Home » 3PL/4PL, Aviation, Breaking News, Maritime » Logistics industry more cheery but it might just be seasonal, says report

Cargo_ship_verStakeholders in the logistics sector showed a happier disposition in their outlook for January than they did a month ago, tallying up a score of 45.9 from 45.4 in December 2015, according to the latest edition of the Stifel Logistics Confidence Index released by Transport Intelligence (Ti).

Three of the four trade lanes covered by the index performed well on the whole in January, with Asia to Europe in particular displaying a considerable month-on-month improvement. Only the Europe-U.S. trade reversed its recent performance gains, and recorded notable declines in both air and sea freight in the respondents’ confidence outlook for both present and expected situation.

However, the report said a seasonal uptick in performance is to be generally expected in January, “so it may well be that the improvement measured for January 2016 is merely temporary.”

It pointed to the gloomy view from shipping analyst Drewry: “Insufficient measures to reduce ship capacity will lead to an acceleration of freight rate reductions and industry-wide losses in 2016,” with capacity continuing to grow faster than demand.

Alphaliner also calculated that 24% of total carrier orders in 2015 were composed of ultra-large container vessels, each having a capacity of 18,000 to 22,000 TEUs. This will result in further cascading effects, and put greater pressure upon port facilities.

With regards airfreight, the picture is less clear, said the Ti report. IATA expects global shipping demand to increase by 3% in 2016, up from 1.9% in 2015. However, important developments could bring changes, including the slowdown in China’s economy and Amazon’s apparent move into airfreight.

On overall confidence levels in the airfreight sector, the index gained 0.6 points in January 2016,. The index is 9.4 points lower than in January 2015, and 9.3 points lower than in January 2014.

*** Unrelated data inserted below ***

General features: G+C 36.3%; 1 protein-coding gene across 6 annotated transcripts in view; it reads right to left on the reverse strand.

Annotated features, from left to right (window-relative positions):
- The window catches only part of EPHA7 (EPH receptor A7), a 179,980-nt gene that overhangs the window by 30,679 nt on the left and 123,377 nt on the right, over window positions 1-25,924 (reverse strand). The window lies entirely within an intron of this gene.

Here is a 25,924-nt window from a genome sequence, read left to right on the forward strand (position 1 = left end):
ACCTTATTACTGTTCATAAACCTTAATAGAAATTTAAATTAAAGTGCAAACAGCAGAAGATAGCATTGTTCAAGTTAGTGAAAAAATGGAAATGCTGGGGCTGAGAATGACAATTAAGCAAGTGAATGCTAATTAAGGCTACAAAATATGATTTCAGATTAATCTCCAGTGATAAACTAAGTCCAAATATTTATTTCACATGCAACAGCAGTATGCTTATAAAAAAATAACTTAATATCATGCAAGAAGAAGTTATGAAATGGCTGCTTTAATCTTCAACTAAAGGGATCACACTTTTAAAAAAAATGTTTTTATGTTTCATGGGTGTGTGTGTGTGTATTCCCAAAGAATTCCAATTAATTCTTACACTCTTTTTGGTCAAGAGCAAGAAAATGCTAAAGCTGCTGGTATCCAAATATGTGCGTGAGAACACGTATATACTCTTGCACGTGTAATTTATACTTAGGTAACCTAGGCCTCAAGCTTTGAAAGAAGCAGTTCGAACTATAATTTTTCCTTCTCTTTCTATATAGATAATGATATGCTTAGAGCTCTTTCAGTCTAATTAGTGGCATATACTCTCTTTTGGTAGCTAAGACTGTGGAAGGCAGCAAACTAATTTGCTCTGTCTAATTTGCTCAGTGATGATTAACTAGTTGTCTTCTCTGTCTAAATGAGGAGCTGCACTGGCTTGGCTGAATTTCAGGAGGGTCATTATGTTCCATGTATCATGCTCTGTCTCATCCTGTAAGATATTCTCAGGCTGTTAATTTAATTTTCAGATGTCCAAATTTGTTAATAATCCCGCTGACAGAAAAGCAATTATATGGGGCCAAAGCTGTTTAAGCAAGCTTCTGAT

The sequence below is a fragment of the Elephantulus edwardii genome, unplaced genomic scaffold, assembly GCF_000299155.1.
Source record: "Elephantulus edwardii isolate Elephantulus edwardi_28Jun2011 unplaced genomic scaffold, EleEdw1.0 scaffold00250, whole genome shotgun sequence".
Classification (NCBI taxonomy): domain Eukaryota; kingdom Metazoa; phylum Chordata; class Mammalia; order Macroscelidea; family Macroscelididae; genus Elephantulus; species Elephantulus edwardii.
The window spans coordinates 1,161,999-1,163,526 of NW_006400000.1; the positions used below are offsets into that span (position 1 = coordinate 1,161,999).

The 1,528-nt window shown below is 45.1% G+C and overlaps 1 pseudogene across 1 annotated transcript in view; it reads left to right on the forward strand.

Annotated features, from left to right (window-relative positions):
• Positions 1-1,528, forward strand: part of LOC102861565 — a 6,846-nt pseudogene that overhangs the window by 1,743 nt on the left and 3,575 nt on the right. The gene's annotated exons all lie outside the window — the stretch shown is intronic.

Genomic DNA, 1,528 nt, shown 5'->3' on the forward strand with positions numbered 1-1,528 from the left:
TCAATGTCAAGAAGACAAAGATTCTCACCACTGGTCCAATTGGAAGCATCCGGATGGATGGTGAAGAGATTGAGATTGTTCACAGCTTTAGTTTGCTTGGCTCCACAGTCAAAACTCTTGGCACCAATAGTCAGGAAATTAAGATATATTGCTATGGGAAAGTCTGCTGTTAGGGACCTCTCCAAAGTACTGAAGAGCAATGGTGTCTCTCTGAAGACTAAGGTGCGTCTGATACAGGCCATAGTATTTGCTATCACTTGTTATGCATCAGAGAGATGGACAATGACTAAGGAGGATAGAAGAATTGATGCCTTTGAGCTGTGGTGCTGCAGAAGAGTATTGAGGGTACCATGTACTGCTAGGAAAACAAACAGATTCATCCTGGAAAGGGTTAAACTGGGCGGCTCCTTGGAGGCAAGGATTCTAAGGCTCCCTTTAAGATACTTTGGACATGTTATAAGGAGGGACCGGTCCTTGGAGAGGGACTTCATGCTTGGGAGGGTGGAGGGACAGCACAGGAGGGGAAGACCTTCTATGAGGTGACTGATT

Regarding the present situation, the airfreight index rose by 0.4 points. In a reversal of recent trends, all lanes posted month-on-month growth except for Europe to U.S., which lost 5.6 points. By contrast, U.S. to Europe gained 3.1 points, while Asia to Europe and Europe to Asia rose 1.8 and 2.1 points, respectively.

In the expected outlook, the picture was very similar. Again, Europe to U.S. fell against the previous month, this time losing 5.4 points. U.S. to Europe, by contrast, increased by 3.5 points, while Asia to Europe gained 3.4 points. Europe to Asia noted the weakest gain out of the three improved lanes, with a rise of 1.9 points.

On sea freight sentiments, the confidence index improved by 0.3 points. Regardless, when compared with the same month in 2015, the index is 13.4 points lower, and it is also 12.2 points lower than in January 2014.

For the present situation, the index continued to fall, losing 1.1 points. Europe to U.S. represented the poorest performing of the lanes, losing 6.3 points. Similarly, U.S. to Europe lost 4.4 points. Asia to Europe achieved the best gains with a 3.4-point increase from December, whilst Europe to Asia gained 1.9 points.

The expected situation index for sea freight achieved an overall gain of 1.6, thanks to increases in three lanes. The exception was Europe to U.S., which lost 2.6 points. The greatest increase was recorded by Asia to Europe, which rose 4.9 points. The U.S. to Europe loop followed, with a gain of 2.3 points, while Europe to Asia rose 1.1 points.

Photo: Pernal8

 

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